Soul living: The essence of Fijian life
19 March, 2023, 8:00 pm
BEING away from home can make one crave what they took so lightly such as the comfort of family, conversations and food.
Similarly, an article in The Fiji Times on Monday, March 19, 1962, shared a story of four Fijian men who were recruited the previous year in Suva to work onboard Cable and Wireless Ltd’s cable repair ship Retriever (4000 tons).
They were Mr H. E. Johansen, Aminiasi Vulavou, Filipe Wainibuli and Susitino Lasagavibau. The ship had arrived in Suva from the UK and was expected to sail for Auckland on March 20, 1962.
A ship’s spokesman said that the Retriever was employed in preparation for the laying of the compact British Commonwealth round the world telephone link.
The Fijian men were happy to be back at Suva and one of their first meal orders was a meal of dalo. Aminiasi had told The Fiji Times of how they all missed their dalo and were on a Spanish diet as most of the crew were Spanish, consuming mostly potatoes and oily food.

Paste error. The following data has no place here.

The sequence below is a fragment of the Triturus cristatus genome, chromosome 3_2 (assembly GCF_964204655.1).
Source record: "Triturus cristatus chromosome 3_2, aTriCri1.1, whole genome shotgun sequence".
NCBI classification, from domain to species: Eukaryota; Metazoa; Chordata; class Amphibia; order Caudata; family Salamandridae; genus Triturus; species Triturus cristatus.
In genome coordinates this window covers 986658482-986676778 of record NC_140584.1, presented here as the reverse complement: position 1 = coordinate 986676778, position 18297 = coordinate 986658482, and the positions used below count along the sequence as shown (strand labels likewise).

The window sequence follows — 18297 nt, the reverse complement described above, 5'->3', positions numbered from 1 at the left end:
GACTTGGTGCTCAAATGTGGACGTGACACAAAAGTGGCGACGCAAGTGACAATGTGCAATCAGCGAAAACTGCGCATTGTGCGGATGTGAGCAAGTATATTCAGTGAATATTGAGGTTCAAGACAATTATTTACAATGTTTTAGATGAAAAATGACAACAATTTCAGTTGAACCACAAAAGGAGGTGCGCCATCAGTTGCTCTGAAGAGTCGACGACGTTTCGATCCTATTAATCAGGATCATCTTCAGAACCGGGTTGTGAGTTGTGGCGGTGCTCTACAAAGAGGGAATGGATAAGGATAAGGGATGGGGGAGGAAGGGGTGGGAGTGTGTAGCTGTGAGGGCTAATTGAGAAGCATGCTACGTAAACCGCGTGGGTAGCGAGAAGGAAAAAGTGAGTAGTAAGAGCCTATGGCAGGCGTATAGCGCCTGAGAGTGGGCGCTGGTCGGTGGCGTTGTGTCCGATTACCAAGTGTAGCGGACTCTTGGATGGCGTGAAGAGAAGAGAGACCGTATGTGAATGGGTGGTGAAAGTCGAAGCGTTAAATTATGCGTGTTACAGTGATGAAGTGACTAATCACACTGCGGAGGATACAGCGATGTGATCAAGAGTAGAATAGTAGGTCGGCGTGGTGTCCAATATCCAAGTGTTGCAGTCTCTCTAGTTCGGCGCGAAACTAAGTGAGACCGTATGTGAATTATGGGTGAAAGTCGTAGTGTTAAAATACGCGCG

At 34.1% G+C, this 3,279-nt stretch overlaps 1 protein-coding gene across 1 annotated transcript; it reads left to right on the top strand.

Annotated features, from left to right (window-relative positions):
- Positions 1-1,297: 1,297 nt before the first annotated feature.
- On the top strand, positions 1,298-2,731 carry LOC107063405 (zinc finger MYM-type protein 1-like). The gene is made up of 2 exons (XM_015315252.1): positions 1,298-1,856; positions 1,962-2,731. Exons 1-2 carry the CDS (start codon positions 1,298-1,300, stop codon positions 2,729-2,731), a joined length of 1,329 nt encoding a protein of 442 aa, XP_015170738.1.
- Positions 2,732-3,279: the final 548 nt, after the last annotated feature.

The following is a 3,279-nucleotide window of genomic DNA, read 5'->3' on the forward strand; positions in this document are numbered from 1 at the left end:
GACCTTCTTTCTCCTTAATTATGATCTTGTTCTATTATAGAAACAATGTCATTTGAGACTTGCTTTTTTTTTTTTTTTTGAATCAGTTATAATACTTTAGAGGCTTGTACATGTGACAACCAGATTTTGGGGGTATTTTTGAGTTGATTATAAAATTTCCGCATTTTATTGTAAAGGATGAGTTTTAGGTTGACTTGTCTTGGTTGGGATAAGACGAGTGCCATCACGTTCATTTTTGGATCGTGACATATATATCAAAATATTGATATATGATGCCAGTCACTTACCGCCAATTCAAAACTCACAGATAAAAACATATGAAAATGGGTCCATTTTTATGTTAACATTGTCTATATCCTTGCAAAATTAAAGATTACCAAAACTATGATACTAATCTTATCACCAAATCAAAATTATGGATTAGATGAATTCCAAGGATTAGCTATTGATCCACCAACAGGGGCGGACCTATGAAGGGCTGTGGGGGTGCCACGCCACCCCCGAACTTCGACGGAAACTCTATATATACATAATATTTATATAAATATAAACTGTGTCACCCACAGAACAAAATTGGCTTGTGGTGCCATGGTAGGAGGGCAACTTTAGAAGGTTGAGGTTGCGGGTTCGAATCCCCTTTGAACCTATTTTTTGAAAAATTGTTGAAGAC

Being onboard the ship gave them the opportunity to expand their linguistic knowledge as they had learnt to speak Spanish fluently.
“We just had to learn how to speak the language because most of the men can’t speak English,” Aminiasi said. While the work had proven to be hard they enjoyed every minute of it and during that time they learned the finer points of cable-layering work.
A ships officer told The Fiji Times that the boys were ‘good working units as they were conscientious and hardworking’.
While in Suva, the men got to spend all their time meeting friends and relatives and on one Saturday evening the Naval Association gave them a cocktail party at the Masonic Hall.
Aminiasi’s family also arranged luncheon and he took a number of friends from the ship with him to experience the essence of Fijian life.